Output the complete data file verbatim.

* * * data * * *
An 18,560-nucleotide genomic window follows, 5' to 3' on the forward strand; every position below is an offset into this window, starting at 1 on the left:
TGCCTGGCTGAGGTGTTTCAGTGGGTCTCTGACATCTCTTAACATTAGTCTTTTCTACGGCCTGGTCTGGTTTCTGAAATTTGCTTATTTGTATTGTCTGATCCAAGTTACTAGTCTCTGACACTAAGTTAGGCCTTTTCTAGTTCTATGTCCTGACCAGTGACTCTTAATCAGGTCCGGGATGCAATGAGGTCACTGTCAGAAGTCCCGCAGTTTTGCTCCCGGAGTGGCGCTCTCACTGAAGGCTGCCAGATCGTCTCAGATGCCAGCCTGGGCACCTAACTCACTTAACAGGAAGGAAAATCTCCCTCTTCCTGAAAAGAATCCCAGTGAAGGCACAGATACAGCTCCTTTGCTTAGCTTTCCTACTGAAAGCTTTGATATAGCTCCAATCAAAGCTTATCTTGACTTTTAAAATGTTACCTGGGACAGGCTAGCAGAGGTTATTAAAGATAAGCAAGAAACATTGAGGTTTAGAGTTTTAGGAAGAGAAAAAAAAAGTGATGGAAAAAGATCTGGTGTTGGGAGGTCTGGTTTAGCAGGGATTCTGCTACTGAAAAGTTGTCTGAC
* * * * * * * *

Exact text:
An 18,560-nucleotide genomic window follows, 5' to 3' on the forward strand; every position below is an offset into this window, starting at 1 on the left:
TGCCTGGCTGAGGTGTTTCAGTGGGTCTCTGACATCTCTTAACATTAGTCTTTTCTACGGCCTGGTCTGGTTTCTGAAATTTGCTTATTTGTATTGTCTGATCCAAGTTACTAGTCTCTGACACTAAGTTAGGCCTTTTCTAGTTCTATGTCCTGACCAGTGACTCTTAATCAGGTCCGGGATGCAATGAGGTCACTGTCAGAAGTCCCGCAGTTTTGCTCCCGGAGTGGCGCTCTCACTGAAGGCTGCCAGATCGTCTCAGATGCCAGCCTGGGCACCTAACTCACTTAACAGGAAGGAAAATCTCCCTCTTCCTGAAAAGAATCCCAGTGAAGGCACAGATACAGCTCCTTTGCTTAGCTTTCCTACTGAAAGCTTTGATATAGCTCCAATCAAAGCTTATCTTGACTTTTAAAATGTTACCTGGGACAGGCTAGCAGAGGTTATTAAAGATAAGCAAGAAACATTGAGGTTTAGAGTTTTAGGAAGAGAAAAAAAAAGTGATGGAAAAAGATCTGGTGTTGGGAGGTCTGGTTTAGCAGGGATTCTGCTACTGAAAAGTTGTCTGAC